In the social network literature, researchers have examined a broad range of types of ties [19]. These include communication ties (such as who talks to whom or who gives information or advice to whom), formal ties (such as who reports to whom), affective ties (such as who likes whom, or who trusts whom), material or work flow ties (such as who gives bomb making material or other resources to whom), and proximity ties (who is spatially or electronically close to whom). Networks are typically multiplex, that is, actors share more than one type of tie. For example, two terrorists might have a formal tie (one is a foot-soldier or a newly recruited person in the terrorist cell and reports to the other, who is the cell leader) and an affective tie (they are friends); and may also have a proximity tie (they are residing in the same apartment and their flats are two doors away on the same floor).

Network researchers have distinguished between strong ties (such as family and friends) and weak ties such as acquaintances [9, 10]. This distinction will involve a multitude of facets, including affect, mutual obligations, reciprocity, and intensity.

In information flow, the strong ties are particularly valuable when an individual seeks socio-emotional support and often entail a high level of trust. Weak ties are more valuable when individuals are seeking diverse or unique information from someone outside their regular frequent contacts.


9. Granovetter, M.: The Strength of Weak Ties. Am. J. Sociol. 81, 1287–1303 (1973)

10. Granovetter, M.: The Strength of Weak Ties: A Network Theory Revisited. In: Collins, R.(ed.) Sociological Theory, pp. 105–130 (1982)

19. Monge, P.R., Contractor, N.: Theories of Communication Networks. Oxford University Press, New York (2003)

Network researchers have examined a broad range of types of ties. These include communication ties (such as who talks to whom, or who gives information or advice to whom), formal ties (such as who reports to whom), affective ties (such as who likes whom, or who trusts whom), material or work flow ties (such as who gives money or other resources to whom), proximity ties (who is spatially or electronically close to whom), and cognitive ties (such as who knows who knows whom). Networks are typically mutiplex [sic], that is, actors share more than one type of tie. For example, two academic colleagues might have a formal tie (one is an assistant professor and reports to the other, who is the department chairperson)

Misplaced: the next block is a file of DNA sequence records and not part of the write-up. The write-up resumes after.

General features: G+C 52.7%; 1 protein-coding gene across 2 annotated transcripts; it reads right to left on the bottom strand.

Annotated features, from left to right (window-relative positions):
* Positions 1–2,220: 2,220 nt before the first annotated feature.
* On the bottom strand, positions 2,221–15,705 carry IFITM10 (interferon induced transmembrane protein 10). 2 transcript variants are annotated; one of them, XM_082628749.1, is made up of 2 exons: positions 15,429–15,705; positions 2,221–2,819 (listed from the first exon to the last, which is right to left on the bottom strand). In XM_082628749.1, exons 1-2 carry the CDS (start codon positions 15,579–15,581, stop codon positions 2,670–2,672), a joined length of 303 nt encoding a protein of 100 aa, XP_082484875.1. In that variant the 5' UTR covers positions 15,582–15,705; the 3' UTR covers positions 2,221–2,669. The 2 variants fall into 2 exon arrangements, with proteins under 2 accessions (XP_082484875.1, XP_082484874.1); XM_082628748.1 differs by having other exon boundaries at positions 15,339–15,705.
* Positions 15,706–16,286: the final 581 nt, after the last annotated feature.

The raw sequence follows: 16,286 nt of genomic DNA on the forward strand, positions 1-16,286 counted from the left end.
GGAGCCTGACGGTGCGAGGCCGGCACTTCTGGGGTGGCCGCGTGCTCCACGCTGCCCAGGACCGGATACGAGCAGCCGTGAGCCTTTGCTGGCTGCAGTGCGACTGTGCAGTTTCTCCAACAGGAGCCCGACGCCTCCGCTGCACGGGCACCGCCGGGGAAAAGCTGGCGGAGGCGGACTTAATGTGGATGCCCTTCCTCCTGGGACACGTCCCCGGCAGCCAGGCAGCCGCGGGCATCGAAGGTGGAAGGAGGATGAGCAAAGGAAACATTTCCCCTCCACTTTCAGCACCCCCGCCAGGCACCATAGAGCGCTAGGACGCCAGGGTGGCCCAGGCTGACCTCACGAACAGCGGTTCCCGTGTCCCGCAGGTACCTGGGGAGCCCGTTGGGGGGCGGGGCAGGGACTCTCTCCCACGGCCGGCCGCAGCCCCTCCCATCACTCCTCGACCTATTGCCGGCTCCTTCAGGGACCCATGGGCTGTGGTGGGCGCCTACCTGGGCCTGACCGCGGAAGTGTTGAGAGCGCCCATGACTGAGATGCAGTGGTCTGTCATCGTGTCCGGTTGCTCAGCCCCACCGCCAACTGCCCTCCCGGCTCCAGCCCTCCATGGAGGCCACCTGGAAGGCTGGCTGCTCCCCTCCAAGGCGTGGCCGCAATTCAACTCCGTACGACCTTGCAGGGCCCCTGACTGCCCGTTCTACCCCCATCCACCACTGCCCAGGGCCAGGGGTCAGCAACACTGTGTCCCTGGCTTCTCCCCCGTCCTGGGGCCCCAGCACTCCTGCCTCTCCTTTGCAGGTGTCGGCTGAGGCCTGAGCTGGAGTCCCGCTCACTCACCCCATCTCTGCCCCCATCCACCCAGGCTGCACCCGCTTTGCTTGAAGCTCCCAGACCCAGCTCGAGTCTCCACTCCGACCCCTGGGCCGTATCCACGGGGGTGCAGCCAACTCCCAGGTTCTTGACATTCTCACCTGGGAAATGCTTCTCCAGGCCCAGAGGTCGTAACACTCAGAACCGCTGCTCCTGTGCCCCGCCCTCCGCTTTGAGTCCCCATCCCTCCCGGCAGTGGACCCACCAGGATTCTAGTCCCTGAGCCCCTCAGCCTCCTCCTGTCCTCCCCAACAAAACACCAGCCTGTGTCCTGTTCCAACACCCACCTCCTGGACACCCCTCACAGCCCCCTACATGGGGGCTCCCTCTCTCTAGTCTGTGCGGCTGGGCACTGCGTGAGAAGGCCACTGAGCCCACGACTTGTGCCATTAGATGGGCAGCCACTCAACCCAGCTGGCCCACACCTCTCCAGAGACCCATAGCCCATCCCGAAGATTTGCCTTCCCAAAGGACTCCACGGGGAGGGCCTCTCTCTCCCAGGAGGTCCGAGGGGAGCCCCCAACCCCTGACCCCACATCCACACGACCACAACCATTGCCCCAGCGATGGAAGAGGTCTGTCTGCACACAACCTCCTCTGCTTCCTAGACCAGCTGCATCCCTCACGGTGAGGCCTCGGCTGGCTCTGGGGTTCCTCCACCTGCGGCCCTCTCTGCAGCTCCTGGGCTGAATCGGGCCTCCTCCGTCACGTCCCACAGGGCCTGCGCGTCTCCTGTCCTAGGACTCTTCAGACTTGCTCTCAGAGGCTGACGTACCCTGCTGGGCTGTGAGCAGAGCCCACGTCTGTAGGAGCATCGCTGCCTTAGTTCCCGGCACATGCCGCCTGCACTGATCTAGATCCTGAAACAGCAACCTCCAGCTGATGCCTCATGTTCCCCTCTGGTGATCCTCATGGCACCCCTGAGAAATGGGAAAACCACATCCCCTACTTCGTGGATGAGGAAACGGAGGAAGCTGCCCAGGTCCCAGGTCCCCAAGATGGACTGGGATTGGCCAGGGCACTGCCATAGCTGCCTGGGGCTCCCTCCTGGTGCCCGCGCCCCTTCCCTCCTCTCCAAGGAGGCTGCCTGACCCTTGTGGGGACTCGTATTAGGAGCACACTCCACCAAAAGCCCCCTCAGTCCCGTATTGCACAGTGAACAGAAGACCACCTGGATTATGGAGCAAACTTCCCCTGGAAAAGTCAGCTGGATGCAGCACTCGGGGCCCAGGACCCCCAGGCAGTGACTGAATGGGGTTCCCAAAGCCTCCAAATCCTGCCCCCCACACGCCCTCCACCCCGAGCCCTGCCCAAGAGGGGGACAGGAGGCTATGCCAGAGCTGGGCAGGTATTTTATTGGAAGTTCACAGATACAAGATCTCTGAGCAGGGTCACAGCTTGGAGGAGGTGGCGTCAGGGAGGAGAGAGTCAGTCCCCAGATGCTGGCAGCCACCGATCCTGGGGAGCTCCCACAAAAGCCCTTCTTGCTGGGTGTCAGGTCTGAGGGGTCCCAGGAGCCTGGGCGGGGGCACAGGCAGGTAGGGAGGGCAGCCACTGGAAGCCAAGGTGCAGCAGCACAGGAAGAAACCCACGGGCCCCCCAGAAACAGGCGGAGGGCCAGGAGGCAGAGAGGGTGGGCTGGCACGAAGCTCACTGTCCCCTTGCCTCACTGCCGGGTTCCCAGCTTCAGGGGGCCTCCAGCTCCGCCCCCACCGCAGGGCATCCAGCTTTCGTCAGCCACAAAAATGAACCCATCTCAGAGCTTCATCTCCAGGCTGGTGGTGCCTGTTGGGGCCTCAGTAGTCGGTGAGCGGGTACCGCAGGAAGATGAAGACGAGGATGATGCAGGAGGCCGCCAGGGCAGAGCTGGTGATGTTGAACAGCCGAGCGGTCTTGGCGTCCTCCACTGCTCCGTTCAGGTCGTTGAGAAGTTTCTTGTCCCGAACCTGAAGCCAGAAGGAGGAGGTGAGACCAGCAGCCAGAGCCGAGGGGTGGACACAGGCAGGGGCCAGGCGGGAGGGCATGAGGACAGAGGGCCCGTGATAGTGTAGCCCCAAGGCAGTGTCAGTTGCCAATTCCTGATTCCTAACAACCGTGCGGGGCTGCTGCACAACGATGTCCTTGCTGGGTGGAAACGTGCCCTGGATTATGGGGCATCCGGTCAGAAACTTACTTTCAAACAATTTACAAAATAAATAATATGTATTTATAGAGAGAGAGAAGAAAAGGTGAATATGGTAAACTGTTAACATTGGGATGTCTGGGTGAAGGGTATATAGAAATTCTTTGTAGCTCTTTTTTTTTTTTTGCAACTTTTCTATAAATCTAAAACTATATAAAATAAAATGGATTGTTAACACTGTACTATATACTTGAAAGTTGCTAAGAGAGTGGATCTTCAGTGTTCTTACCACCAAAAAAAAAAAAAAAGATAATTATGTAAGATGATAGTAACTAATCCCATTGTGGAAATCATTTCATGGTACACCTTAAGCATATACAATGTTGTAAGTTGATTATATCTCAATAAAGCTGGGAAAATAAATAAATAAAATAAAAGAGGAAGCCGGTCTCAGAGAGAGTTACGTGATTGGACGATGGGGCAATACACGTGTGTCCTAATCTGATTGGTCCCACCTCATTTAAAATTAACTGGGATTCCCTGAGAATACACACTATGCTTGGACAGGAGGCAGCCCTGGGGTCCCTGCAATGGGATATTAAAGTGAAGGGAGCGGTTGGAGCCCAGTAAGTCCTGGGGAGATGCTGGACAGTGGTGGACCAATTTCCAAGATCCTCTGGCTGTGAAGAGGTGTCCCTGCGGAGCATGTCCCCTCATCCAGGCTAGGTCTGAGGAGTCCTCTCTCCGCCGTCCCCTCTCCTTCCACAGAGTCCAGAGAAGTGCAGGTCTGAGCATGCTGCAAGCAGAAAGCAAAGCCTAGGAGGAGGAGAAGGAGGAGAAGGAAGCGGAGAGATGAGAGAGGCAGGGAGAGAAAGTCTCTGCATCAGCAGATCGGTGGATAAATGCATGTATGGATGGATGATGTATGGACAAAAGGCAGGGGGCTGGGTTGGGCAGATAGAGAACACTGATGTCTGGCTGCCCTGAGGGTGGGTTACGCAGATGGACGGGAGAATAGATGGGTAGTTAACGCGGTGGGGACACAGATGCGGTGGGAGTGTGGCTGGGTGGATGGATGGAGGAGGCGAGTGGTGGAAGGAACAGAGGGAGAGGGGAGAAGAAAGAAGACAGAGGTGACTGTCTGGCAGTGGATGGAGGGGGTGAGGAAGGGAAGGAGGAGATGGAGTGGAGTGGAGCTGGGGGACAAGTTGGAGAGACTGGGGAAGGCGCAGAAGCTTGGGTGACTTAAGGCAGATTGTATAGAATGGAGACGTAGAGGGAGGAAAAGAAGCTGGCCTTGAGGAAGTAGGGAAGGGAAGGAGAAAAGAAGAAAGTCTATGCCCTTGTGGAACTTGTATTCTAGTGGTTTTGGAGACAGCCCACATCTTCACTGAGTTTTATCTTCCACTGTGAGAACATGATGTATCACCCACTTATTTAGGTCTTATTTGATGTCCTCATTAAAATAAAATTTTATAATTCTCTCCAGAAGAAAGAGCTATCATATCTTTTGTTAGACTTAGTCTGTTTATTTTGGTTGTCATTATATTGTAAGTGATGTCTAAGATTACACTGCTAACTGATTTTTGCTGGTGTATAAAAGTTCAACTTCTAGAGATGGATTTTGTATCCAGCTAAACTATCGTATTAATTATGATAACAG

[page 309]

and an affective tie (they are friends) and a proximity tie (their offices are two doors away).

Network researchers have distinguished between strong ties (such as family and friends) and weak ties (such as acquaintances) (Granovetter, 1973, 1982). This distinction can involve a multitude of facets, including affect, mutual obligations, reciprocity, and intensity. Strong ties are particularly valuable when an individual seeks socioemotional support and often entail a high level of trust. Weak ties are more valuable when individuals are seeking diverse or unique information from someone outside their regular frequent contacts.


Granovetter,M. (1973). The strength of weak ties. American Journal of Sociology, 81, 1287-1303.

Granovetter,M. (1982). The strength of weak ties: A network theory revisited. In R. Collins (Ed.), Sociological theory 1983 (pp. 105-130). San Francisco: Jossey-Bass.

Anmerkungen

The source is not mentioned anywhere in the paper.

The authors of the paper substitute here "terrorists" for "academic colleagues" and correspondingly "foot-soldier" for "assistant professor" and "cell leader" for "department chairperson".

Sichter
(Hindemith) Singulus

[4.] Nm5/Fragment 414 20 - Diskussion
Bearbeitet: 5. February 2014, 10:41 WiseWoman
Erstellt: 2. February 2014, 22:55 (Hindemith)
Fragment, Gesichtet, Han Kamber 2006, Nm5, SMWFragment, Schutzlevel sysop, Verschleierung

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Untersuchte Arbeit:
Seite: 414, Zeilen: 20-25
Quelle: Han_Kamber_2006
Seite(n): 560, 561, Zeilen: 560: last lines; 561: 1ff
How can we mine terrorist networks? Traditional methods of machine learning and data mining, taking a random sample of homogeneous objects from a single relation as input, may not be appropriate. The data comprising terrorist networks tend to be heterogeneous, multi-relational, and semi-structured. IDM embodies descriptive and predictive modeling. By considering links (relationships between the entities), more information is made available to the mining process. “How can we mine social networks?” Traditional methods of machine learning and data mining, taking, as input, a random sample of homogenous [sic] objects from a single

[page 561]

relation, may not be appropriate here. The data comprising social networks tend to be heterogeneous, multirelational, and semi-structured.[...] It embodies descriptive and predictive modeling. By considering links (the relationships between objects), more information is made available to the mining process.

Anmerkungen

The source is not mentioned anywhere in the paper.

Also the formatting with italics is parallel.

Sichter
(Hindemith), WiseWoman